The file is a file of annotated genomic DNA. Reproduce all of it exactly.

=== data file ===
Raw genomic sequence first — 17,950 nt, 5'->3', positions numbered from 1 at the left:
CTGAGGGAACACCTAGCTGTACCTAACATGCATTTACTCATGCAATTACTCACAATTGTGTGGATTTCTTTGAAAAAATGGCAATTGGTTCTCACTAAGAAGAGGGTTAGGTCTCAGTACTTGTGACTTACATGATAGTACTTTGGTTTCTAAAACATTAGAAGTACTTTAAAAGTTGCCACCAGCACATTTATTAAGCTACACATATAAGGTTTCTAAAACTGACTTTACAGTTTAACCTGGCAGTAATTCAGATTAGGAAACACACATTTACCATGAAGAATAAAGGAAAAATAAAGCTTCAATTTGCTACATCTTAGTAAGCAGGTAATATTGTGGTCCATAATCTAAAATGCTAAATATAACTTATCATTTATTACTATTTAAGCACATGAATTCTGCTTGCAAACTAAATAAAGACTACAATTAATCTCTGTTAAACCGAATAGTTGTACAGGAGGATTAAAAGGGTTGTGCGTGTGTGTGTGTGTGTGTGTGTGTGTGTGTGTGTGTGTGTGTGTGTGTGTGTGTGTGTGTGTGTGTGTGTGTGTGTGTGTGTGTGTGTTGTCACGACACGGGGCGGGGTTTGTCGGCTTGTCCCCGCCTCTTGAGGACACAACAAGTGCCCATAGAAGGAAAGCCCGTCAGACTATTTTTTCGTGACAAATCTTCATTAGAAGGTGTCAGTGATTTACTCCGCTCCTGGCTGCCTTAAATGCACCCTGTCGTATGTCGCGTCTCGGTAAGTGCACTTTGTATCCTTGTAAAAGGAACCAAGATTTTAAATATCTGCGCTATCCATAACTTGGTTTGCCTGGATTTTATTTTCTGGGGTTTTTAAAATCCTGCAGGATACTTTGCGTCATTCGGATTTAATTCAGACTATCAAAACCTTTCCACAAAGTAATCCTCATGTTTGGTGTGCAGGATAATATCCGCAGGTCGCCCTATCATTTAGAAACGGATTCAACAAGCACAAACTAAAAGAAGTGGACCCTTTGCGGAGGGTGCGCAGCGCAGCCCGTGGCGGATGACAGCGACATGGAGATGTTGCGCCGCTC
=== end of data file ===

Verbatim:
Raw genomic sequence first — 17,950 nt, 5'->3', positions numbered from 1 at the left:
CTGAGGGAACACCTAGCTGTACCTAACATGCATTTACTCATGCAATTACTCACAATTGTGTGGATTTCTTTGAAAAAATGGCAATTGGTTCTCACTAAGAAGAGGGTTAGGTCTCAGTACTTGTGACTTACATGATAGTACTTTGGTTTCTAAAACATTAGAAGTACTTTAAAAGTTGCCACCAGCACATTTATTAAGCTACACATATAAGGTTTCTAAAACTGACTTTACAGTTTAACCTGGCAGTAATTCAGATTAGGAAACACACATTTACCATGAAGAATAAAGGAAAAATAAAGCTTCAATTTGCTACATCTTAGTAAGCAGGTAATATTGTGGTCCATAATCTAAAATGCTAAATATAACTTATCATTTATTACTATTTAAGCACATGAATTCTGCTTGCAAACTAAATAAAGACTACAATTAATCTCTGTTAAACCGAATAGTTGTACAGGAGGATTAAAAGGGTTGTGCGTGTGTGTGTGTGTGTGTGTGTGTGTGTGTGTGTGTGTGTGTGTGTGTGTGTGTGTGTGTGTGTGTGTGTGTGTGTGTGTGTGTGTGTTGTCACGACACGGGGCGGGGTTTGTCGGCTTGTCCCCGCCTCTTGAGGACACAACAAGTGCCCATAGAAGGAAAGCCCGTCAGACTATTTTTTCGTGACAAATCTTCATTAGAAGGTGTCAGTGATTTACTCCGCTCCTGGCTGCCTTAAATGCACCCTGTCGTATGTCGCGTCTCGGTAAGTGCACTTTGTATCCTTGTAAAAGGAACCAAGATTTTAAATATCTGCGCTATCCATAACTTGGTTTGCCTGGATTTTATTTTCTGGGGTTTTTAAAATCCTGCAGGATACTTTGCGTCATTCGGATTTAATTCAGACTATCAAAACCTTTCCACAAAGTAATCCTCATGTTTGGTGTGCAGGATAATATCCGCAGGTCGCCCTATCATTTAGAAACGGATTCAACAAGCACAAACTAAAAGAAGTGGACCCTTTGCGGAGGGTGCGCAGCGCAGCCCGTGGCGGATGACAGCGACATGGAGATGTTGCGCCGCTC